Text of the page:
“The economy of the future?”

Lakehead professor touts energy potential of biorefining

Ian Kaufman
News Writer

If Joe Schwartcz’s talk ‘There are cockroaches in my ice cream?’ two weeks ago didn’t convince you of your lack of an adequate scientific education, last week’s presentation  ‘Bioconversion of Lignocellulosic Materials’ would probably have done the trick. But whether or not you know xylans from glucomannans, there was still much to be gleaned from it.
Behind the chemist’s jargon of presenter Robert Dekker lay an issue that could well decide the future of Canada’s forests, and quite possibly Thunder Bay’s economy: wood ethanol.
Dekker, who hails from Australia and has worked in Brazil, Germany, New Zealand, South Africa and Spain, discussed two main potential sources of ethanol to be found in Canada: wheat and wood (in warmer climes, bagasse – from sugar cane or sorghum – can also be used).
In the biorefining process, which he has been studying for decades, trees can be converted to liquid fuel. He began studying biofuels in Australia when the oil crisis of the 1970s created an interest in alternative fuels. Working with the Australian government’s national science agency, CSIRO, Dekker helped develop what is called steam explosion, a four-step process, which uses enzymes to extract ethanol from wood.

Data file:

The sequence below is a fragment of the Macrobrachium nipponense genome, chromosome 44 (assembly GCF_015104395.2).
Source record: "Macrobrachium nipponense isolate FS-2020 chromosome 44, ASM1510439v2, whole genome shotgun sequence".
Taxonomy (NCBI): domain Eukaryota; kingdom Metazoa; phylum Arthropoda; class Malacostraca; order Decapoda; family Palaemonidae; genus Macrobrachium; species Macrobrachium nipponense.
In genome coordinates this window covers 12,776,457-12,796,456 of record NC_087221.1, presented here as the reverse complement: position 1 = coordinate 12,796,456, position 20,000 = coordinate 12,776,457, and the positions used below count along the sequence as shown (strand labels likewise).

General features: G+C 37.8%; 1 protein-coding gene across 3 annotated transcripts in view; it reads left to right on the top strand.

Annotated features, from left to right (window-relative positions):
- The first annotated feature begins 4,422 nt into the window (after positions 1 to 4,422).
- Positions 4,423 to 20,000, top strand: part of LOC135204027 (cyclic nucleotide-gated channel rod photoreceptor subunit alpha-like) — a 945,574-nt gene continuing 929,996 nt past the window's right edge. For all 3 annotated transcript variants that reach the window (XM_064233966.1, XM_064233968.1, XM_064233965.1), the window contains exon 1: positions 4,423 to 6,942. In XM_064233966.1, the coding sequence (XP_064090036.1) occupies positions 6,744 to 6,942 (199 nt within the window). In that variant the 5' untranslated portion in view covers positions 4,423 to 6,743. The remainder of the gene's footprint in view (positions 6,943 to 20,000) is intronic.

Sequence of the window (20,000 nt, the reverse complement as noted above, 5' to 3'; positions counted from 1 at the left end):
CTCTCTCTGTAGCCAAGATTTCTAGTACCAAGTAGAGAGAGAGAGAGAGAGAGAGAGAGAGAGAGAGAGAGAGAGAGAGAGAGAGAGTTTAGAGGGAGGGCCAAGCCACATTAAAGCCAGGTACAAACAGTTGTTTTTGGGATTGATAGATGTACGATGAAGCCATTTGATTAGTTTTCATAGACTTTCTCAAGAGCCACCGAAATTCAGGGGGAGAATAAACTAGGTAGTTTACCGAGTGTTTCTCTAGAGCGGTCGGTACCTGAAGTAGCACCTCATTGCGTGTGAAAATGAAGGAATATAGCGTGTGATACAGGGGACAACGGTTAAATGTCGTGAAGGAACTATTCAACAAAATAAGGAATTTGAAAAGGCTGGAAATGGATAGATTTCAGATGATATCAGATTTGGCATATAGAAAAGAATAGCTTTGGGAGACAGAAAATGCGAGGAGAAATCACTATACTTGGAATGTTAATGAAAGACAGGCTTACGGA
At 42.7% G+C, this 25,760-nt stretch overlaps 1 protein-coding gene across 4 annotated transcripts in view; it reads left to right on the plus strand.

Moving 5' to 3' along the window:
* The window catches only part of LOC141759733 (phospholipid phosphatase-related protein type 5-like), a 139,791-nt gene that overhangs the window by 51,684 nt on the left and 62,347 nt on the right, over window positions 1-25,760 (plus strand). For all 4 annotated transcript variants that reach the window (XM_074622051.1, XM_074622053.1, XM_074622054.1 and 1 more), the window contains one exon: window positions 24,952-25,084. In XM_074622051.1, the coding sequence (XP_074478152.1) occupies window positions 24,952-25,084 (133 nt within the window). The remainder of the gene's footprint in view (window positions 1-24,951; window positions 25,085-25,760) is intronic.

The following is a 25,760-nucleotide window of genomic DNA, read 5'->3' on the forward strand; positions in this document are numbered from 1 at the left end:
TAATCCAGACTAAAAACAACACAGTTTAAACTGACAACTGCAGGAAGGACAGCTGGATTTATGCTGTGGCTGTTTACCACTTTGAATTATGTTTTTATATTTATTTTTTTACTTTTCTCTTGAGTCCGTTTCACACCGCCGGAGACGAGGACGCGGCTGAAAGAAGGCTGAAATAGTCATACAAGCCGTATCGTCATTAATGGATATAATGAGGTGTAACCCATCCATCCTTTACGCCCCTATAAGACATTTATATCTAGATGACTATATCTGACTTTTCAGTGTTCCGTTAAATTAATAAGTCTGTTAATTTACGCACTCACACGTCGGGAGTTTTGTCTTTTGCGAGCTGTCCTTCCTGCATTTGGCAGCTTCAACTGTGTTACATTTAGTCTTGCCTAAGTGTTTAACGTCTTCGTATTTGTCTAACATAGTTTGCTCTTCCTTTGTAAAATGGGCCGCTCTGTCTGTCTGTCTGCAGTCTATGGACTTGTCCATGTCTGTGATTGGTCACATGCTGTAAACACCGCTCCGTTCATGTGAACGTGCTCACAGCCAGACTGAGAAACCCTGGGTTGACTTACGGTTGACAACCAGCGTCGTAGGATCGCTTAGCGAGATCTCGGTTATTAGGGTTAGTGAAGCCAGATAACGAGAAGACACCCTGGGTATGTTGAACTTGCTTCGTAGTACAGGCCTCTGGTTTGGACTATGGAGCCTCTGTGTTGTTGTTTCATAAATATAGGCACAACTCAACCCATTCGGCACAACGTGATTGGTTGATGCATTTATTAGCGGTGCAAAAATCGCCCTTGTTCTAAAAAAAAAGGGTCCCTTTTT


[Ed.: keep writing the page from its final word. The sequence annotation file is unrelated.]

He was lured to Lakehead in 2007 by the Biorefining Research Initiative, which received a substantial government grant to investigate alternative uses of the Boreal forest with the decline of the pulp and paper industry. He touts biorefining technology as “the carbohydrate economy of the future” and talked about the likelihood of forest “energy plantations” in the future.
Allan Gilbert, chair of Chemical Engineering, cautioned that expecting ethanol to sustain our current lifestyle is unrealistic. Currently working on a project which will theorize the size and impacts of a wood plant fueling 1% of Canada’s fuel needs, he maintains that Canada’s forests will not allow us to continue fueling our cars. They may, however, replace oil-based petrochemicals.